Poster: Moving Image Social Tagging Professional vs. Amateur Production Comparison

  • Edward Benoit, III, School of Library & Information Science

The variability of moving image records and their dynamic nature create many unique description and access challenges for archivists. Social tagging could provide solutions to these issues, and research on the associated variables, such as video length and genre, would focus archivists’ use of tagging to the most beneficial environments.  This project compares the user-generated tags of amateur and professional videos, and addressing the following research question: What are the similarities and differences between user-generated description of amateur and professionally produced videos?  Five hundred participants viewed and created tags for a short (5 minute) online video. Participants were randomly divided between amateur and professional videos. Both the amateur and professional videos contained similar variables, such as sound, narration, and subject matter. The high number of participants produced a large population of tags whose subsequent analysis identified the strengths and limitations of moving image tagging through open-coding analysis and descriptive statistics. Subsequent comparison with previous tagging studies of photographs and textual documents further differentiates the findings.  Combined with a previous study presented at AMIA 2015, the findings provide concrete best practice recommendations for repositories interested in integrating social tags within their digital collections.  This study is funded by a grant from the Society of American Archivists Foundation.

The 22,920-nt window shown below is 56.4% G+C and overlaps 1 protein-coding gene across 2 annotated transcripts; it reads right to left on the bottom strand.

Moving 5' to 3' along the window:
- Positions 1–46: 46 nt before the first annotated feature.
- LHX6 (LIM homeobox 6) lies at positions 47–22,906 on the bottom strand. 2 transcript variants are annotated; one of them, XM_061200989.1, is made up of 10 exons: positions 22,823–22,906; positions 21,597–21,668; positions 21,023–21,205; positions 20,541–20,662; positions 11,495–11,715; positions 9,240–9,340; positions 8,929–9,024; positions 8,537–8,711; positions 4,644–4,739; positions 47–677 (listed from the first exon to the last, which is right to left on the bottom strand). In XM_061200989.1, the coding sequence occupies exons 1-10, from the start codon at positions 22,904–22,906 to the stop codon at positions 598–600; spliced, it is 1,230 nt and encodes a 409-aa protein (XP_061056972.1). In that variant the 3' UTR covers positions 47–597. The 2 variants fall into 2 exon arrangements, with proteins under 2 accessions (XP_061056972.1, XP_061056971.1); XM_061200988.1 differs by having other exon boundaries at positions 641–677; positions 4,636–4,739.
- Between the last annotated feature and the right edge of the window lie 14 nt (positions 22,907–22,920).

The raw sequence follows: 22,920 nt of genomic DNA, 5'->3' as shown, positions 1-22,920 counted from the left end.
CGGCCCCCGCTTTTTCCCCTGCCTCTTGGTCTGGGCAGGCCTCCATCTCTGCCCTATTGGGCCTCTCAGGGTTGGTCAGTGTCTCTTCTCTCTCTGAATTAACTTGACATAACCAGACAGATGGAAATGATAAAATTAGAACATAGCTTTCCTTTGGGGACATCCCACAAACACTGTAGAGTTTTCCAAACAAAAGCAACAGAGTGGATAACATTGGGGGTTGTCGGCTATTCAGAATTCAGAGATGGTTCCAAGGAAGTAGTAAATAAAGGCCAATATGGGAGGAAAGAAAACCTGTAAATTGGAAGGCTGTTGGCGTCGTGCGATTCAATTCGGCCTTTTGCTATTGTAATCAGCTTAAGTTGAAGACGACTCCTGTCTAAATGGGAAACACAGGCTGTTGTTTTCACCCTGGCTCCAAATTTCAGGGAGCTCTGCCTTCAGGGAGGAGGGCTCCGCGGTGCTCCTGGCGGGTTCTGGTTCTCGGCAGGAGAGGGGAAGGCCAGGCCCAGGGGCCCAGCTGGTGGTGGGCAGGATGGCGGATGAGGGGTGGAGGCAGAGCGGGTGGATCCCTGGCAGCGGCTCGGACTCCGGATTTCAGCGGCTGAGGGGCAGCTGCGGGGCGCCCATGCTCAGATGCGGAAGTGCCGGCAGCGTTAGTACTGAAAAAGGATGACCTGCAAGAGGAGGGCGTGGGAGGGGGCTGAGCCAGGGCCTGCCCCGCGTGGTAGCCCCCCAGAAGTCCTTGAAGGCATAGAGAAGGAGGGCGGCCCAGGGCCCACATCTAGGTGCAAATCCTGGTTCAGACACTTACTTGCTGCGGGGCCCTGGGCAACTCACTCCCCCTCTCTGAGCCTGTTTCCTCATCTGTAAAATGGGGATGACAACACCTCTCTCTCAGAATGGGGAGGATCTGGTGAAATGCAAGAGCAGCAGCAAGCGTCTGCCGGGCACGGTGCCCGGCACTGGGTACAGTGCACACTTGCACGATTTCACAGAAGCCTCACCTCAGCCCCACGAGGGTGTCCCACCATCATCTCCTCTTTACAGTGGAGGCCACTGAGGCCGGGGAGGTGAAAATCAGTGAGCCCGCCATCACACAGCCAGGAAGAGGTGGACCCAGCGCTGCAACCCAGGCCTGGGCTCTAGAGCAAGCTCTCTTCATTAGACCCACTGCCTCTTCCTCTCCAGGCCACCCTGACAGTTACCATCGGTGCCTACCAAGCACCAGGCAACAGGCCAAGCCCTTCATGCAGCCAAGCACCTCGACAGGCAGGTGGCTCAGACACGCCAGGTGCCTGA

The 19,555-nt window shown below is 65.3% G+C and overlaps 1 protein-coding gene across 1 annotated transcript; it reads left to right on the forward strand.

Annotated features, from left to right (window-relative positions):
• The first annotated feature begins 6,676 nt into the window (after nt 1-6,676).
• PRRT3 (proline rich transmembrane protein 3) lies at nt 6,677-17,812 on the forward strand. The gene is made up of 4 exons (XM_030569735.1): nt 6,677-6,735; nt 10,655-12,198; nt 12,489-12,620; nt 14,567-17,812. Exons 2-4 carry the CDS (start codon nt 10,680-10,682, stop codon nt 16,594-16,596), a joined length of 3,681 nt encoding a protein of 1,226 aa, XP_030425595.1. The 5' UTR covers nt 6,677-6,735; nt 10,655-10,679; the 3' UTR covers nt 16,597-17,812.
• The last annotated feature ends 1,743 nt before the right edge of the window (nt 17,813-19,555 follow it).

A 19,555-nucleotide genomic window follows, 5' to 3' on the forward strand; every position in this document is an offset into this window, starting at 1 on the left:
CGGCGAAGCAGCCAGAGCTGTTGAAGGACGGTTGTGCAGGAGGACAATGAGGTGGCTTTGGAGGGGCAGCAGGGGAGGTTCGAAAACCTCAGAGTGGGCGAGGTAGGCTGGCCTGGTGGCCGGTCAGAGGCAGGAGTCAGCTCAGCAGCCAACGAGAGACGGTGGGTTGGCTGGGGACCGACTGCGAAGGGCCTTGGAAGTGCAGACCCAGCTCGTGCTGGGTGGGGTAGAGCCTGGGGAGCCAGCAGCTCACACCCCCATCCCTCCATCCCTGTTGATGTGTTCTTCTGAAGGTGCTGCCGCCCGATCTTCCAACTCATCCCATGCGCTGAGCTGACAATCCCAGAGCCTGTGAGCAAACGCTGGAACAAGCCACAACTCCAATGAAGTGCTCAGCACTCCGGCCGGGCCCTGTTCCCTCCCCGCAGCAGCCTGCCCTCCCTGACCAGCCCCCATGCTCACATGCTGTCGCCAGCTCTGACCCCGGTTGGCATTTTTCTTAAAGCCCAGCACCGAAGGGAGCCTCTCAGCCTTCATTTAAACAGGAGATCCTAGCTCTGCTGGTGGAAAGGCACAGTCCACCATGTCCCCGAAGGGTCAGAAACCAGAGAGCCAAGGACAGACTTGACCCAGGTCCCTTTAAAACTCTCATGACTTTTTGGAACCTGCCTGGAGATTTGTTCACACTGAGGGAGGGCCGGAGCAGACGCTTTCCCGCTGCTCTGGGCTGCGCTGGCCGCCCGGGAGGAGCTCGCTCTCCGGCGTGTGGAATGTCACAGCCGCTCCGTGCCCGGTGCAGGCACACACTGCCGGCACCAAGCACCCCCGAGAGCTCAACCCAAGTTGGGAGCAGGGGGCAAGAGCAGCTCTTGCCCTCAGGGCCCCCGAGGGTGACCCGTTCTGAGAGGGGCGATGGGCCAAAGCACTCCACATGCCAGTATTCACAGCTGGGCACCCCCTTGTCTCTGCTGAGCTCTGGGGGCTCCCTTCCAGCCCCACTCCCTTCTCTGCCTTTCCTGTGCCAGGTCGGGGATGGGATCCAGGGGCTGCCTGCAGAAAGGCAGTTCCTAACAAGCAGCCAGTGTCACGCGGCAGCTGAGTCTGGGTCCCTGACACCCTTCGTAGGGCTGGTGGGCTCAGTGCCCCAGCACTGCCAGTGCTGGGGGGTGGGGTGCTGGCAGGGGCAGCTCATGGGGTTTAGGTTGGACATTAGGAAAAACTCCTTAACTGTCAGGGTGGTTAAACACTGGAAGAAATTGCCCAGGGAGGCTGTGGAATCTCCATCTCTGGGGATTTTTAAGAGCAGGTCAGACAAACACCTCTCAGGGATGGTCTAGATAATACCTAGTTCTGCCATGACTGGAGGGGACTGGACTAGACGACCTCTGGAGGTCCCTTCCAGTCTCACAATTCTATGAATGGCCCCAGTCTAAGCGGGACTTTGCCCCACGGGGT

Poster: Baby Steps: How Digitization Projects Help Community Archives Measure Resource Needs

  • Itza Carbajal, University of Texas at Austin School of Information

This research looks at how digitization projects can help aspiring community archives gauge the necessary resources to maintain archival repositories that include access to both paper based and digital records as well as sound preservation practices. Currently, little research exists in regards to the various necessary steps community groups must consider when establishing their own independent archives. By using the case study of the Esperanza Peace and Justice Center’s recent audiovisual digitization project, the researcher hopes to pinpoint key elements that community archives should contemplate when deciding whether to continue the work needed to maintain an archival repository.


Poster: Mobile Archivists: Archival Outreach on the Go

  • Jennifer Barth, University of Wisconsin-Madison
  • Catherine Hannula University of Wisconsin-Madison